STATEMENT OF

THE HONORABLE WILLIAM BARCLAY ALLEN

CHAIRMAN, U.S. COMMISSION ON CIVIL RIGHTS

BEFORE THE SUBCOMMITTEE ON COMMERCE, JUSTICE,

STATE, THE JUDICIARY AND RELATED AGENCIES

OF THE COMMITTEE ON APPROPRIATIONS

 

 MARCH 22, 1989

 

Mr. Chairman and Members of the Subcommittee, I am William Allen, Chairman of the United States Commission on Civil Rights. With me today are: Melvin Jenkins, Acting Staff Director; John Eastman, Congressional Liaison; and Marcia Tyler, Acting Budget Officer. Of my colleagues, Commissioner Robert Destro has submitted testimony and wished to be here. The change in schedule prevented his attendance. Commissioner Sherwin T. S. Chan is here with me, and will be pleased to take any questions.

 

There are before us this year two issues, at once distinct and inseparable. The Commission’s authorization will expire on November 30, 1989 –but two months into the 1990 fiscal year. It would be difficult to arrive at some conclusion on the FY ‘90 appropriation without first resolving the question, “Is the Commission to be reauthorized?” Yet, your process is further along than the reauthorization process, and you and I are forced to make some assumptions.

 

I propose that we assume the Commission will be reauthorized, and that we must assess the Fiscal Year 1990 budget in light of requirements for a full operation over the course of a full year. My second assumption is that, whatever compromise is worked out in the reauthorization hearings, a period of cooperation will follow. I mean by that that we would see a commitment both on the part of the Administration and of Congress to rebuild the Commission to an effective level. That is the right thing to do, and I believe with Walter Lippman that, “it is a practical rule well known to experienced men, that the relation is very close between our capacity to act at all and the conviction that the action we are taking is right.” I will make no assumptions about structure or membership, as my colleagues have made no recommendation on those points. I do assume, however, that Congress will retain its mandate that we operate Advisory Committees in each of fifty-one jurisdictions.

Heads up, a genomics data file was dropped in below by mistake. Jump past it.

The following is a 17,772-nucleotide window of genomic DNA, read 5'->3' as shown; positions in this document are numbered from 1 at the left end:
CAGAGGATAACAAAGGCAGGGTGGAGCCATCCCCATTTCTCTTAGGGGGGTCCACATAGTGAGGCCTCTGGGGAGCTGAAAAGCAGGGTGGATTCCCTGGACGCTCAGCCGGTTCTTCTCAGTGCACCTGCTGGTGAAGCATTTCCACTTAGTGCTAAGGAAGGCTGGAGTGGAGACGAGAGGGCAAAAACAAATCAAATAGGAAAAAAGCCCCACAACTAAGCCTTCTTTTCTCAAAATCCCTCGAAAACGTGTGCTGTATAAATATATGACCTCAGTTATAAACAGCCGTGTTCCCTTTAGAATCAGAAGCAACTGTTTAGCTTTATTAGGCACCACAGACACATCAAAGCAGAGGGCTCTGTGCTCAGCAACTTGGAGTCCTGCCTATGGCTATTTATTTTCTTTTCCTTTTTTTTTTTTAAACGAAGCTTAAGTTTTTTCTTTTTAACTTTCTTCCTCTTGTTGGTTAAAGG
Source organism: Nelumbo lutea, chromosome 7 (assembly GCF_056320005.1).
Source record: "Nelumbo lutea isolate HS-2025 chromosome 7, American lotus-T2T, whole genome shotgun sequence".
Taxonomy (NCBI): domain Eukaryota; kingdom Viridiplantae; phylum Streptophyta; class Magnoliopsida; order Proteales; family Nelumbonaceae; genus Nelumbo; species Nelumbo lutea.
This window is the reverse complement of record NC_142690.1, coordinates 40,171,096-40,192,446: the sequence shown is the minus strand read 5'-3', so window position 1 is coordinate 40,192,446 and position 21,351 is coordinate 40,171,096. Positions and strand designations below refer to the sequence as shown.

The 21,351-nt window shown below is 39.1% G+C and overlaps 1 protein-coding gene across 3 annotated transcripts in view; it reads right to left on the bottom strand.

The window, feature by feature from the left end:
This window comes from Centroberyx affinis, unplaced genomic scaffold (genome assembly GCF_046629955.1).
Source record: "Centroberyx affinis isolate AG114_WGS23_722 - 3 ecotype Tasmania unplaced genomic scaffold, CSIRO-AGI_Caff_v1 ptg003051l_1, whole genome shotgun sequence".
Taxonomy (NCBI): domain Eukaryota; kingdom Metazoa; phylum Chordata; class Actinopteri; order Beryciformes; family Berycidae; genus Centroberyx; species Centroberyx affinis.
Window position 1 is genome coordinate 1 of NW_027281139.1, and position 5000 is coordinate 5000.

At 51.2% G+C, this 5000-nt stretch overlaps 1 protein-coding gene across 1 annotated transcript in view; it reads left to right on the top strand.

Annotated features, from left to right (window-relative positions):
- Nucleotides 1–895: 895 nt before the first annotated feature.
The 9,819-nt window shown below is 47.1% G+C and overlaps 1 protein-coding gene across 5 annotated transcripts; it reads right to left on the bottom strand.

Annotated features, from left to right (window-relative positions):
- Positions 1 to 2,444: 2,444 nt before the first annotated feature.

With these assumptions in place, we may then ask what is required. The general answer is surely that a Commission on Civil Rights must be situated and funded so as to accomplish the mandate we would expect Congress to give it. That, in turn, is to speak of such a budget as will ratify the impression that focused attention is due to festering civil rights problems in our country. Nor will it be possible for the Commission to serve in that role, providing long-term thoughtful analysis as well as pursuing vigorously its monitoring responsibilities, with the current level of funding.

 

To be sure, we could accomplish some minimum, and we would make a good faith effort. But the minimum will never be sufficient to satisfy the aims of policy in these areas. And I must emphasize that I believe we require to perform both vigorous monitoring and long-term analysis. It is essential to insure that the laws are being correctly enforced and no less essential to determine whether the laws can be enforced and, when they can, whether they actually produce the results intended.

 

Moreover, it is important that we maintain a regional program in order to accomplish these objectives. We have sought to preserve the spirit of our regional programs in the recent era of austerity, and we are proud of the efforts the State Advisory Committees have mounted in response. From Toledo to Miami, from Georgia to Minnesota, from Seattle to New York, Advisory Committees have been active in addressing pressing civil rights questions. I also want to note for this Committee that the Commission on Civil Rights has increased publication of State Advisory Committee reports, issuing fourteen in FY ‘88 (the most since 1983) and already having approved thirteen for the current Fiscal Year.

 

As a former member of the California Advisory Committee to the Commission, I appreciate the contribution these volunteer committees can make to the unfinished civil rights agenda in the United States. Like many of our distinguished Advisory Committee members, and also Commission staff, however, I find it sad to lack the resources to support the quality of work of which our Committees are capable. Our current three regional offices, compared to ten three years ago, cannot provide adequate staff support for our 51 Advisory Committees.

 

Our budget request of $7.857 million, before you today, would not restore the Commission to adequate funding. But I do not believe that full funding will be restored overnight. We would, however, bolster our efforts by an additional thirty-four staff positions, and the additional policy exertion this increase would represent. This budget request represents a first step, and I encourage you to give it serious attention. I thank you, and would welcome your comments and questions.

 

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